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What Does it Mean When a Cat Purrs?


Have you ever heard your cat purr? If so, you may have wondered why cats make that unique sound, or what it means when they do. There are lots of explanations as to why cats purr and many of them appear contradictory at first glance, but there are a few things we know for sure about this common feline behavior. Purring, also known as felid vocalization (FVA), happens in many cat species and is produced during both voluntary and involuntary behaviors.

4 Possible Reasons Why Cats Purr

Now that we know what a cat purr sounds like, let’s take a look at why cats do it in the first place. Scientists have proposed several reasons why cats purr, with varying degrees of acceptance. Let’s look at each one in turn and weigh their plausibility. Then we can decide which makes the most sense to us!

Cat Purrs

Domestic Cats Can't Hurt People

Cats still have claws, despite the fact that they've been domesticated, and we've developed a fondness for them. Some experts believe that when cats purr loudly enough for people to hear, they are expressing discomfort in an attempt to alert us to a problem. Because cats can only purr when their vocal chords are relaxed, if they start making noise when injured or ill, it could be a cry for aid. In any event, if your cat appears calm and pleased, there's no need to be concerned; if you feel something is amiss, contact your veterinarian as soon as possible.

What Does it Mean When a Cat Purrs?

How Often Do They Purr?

Although there’s no specific answer to how often cats purr, they do so more when they are comfortable. Cats will also purr when they’re happy, but can also make small noises that sound like meows. Kittens and young cats can purr at high frequency, however, as cats age, their voices deepen and so does their ability to produce lower-frequency sounds. So even if you think your adult cat is older and no longer purring as much, remember that it just might be their voice getting deeper with age instead of them having stopped completely.

The Anatomy of a Cat's Vocal Cords

Many people think that cats purr because they are happy, but that's not always true. While we often associate purring with pleasure and contentment, felines will also purr when frightened or in pain. That said, there are plenty of times when your cat may seem extremely content, and even more likely to be in some physical discomfort. Why do cats purr anyway? Read on to learn more about why domestic cats make these sounds - and how you can tell if your feline friend is uncomfortable.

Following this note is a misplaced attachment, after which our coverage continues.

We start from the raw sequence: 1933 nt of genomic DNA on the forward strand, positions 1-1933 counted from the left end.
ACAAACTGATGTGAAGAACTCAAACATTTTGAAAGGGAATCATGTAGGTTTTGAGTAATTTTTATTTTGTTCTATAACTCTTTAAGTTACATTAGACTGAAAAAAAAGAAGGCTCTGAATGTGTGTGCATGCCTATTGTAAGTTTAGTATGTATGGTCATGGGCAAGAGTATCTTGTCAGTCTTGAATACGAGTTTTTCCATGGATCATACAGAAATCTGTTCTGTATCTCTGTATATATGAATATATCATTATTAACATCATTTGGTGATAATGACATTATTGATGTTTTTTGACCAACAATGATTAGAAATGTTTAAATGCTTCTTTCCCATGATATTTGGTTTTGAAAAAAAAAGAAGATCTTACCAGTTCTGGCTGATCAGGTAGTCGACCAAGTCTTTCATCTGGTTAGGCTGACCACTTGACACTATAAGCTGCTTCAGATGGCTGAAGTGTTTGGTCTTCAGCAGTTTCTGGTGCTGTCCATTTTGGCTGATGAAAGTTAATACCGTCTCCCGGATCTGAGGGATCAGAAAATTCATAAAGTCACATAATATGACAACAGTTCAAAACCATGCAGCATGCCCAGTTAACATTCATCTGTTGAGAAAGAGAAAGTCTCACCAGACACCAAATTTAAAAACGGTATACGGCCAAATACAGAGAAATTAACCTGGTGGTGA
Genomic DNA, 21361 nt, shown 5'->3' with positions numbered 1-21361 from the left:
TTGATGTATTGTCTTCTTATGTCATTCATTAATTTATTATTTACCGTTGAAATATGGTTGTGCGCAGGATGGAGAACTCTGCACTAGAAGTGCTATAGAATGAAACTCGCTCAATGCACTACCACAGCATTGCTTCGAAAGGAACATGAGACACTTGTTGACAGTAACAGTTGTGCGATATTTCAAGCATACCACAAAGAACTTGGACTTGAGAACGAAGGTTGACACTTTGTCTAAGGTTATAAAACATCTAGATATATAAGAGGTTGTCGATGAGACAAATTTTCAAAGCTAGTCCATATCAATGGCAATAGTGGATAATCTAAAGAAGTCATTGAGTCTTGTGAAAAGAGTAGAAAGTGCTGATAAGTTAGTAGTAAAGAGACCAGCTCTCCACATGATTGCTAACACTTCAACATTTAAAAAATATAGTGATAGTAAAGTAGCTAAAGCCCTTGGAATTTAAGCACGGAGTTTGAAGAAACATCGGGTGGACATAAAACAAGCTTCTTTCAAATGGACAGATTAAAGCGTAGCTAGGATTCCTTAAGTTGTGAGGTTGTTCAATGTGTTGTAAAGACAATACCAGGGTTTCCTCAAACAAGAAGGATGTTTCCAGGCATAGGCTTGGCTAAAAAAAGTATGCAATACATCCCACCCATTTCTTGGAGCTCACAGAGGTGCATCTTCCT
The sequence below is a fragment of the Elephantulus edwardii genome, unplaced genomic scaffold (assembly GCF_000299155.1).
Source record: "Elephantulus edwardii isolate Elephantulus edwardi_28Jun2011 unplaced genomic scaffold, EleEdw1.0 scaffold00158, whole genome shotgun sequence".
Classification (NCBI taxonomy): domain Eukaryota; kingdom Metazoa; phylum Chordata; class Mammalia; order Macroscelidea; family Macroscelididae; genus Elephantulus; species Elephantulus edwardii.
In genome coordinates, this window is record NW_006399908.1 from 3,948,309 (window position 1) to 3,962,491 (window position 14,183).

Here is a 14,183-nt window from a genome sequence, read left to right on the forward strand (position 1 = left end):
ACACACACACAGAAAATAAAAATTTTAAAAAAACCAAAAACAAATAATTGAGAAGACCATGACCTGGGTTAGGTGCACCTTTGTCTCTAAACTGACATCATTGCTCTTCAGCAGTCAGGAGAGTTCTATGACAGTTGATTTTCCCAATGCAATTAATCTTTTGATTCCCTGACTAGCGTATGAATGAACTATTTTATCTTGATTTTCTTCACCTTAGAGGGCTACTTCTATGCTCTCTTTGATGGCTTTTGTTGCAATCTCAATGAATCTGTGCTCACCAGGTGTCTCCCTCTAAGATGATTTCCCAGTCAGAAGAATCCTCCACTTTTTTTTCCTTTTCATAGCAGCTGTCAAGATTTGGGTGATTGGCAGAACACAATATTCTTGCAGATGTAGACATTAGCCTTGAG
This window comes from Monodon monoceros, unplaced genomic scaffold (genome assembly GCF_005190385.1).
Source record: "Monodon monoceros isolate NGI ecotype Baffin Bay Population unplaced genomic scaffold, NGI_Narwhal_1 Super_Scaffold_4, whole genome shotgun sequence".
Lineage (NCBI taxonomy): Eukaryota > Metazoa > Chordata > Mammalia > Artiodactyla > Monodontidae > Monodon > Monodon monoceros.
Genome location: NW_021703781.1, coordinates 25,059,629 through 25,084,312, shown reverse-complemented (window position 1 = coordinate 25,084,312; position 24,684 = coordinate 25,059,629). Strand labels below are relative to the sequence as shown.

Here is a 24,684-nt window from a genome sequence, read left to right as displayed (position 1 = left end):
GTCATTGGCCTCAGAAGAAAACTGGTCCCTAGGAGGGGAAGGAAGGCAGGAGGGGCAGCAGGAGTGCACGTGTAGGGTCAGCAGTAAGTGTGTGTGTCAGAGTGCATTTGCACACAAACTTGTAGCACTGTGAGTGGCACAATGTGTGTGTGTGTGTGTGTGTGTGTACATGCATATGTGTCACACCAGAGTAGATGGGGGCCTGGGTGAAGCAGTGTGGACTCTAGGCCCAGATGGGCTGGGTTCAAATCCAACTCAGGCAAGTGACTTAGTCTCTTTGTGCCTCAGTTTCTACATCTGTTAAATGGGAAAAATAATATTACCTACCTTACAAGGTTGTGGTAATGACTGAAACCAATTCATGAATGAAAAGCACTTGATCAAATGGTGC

Domestic Cats Sleep Around 16 Hours per Day

If you have an indoor cat, you already know they are curious creatures that love to play and also love to sleep. Cats are natural predators, and although domesticated cats do not have to hunt for their food, they still retain many behaviors that serve them well in nature. In general, cats sleep anywhere from 12 to 16 hours per day! That’s about twice as much as dogs (which usually need 8 hours of sleep per day). All those extra Zzzs could be what make cats so lovable—all-around cuties. Scientists suspect that one reason why cats need so much shut-eye is that, unlike dogs and humans, they only experience rapid eye movement (REM) during deep sleep.

Cat Purrs

Why Don't Big Cats Like Lions and Tigers Have Tufts on Their Ears, Whiskers on Their Faces, Or Paws That Look Like Hands?

The first thing you should know is that some big cats have these tufts, whiskers, and paws. The cheetah (which isn't really a big cat) has all three. The clouded leopard also has whiskers on its face, tufts on its ears, and five toes on each paw (it's in between lions and tigers). Why don't other big cats have them? There are two reasons: 

  1. They aren't necessary for survival; 
  2. Having so many extras makes life harder by complicating how they move around their environment. 

A lion's job is to catch prey, not pick up things or sift through the dirt as our hands do. Having extra tufts on their ears would get in the way of running quickly after prey.

How Do Cats Make Sound Without Vocal Cords?

Science has uncovered some pretty cool facts about purring, like how cats can make those mysterious sounds without even having vocal cords. Cats don’t have larynxes, making them unable to produce vowel sounds. But they still manage to make all sorts of different meows and chirps. The cat’s voice box—which is located in its throat—is made up of two flaps that are called vocal folds (like in humans). As air comes out of their lungs, these flaps open and close, creating vocalization that has little melodic quality but makes for a very soothing sound. These noises also serve as means of communication between mother cats and kittens after birth so that both can find each other easily.

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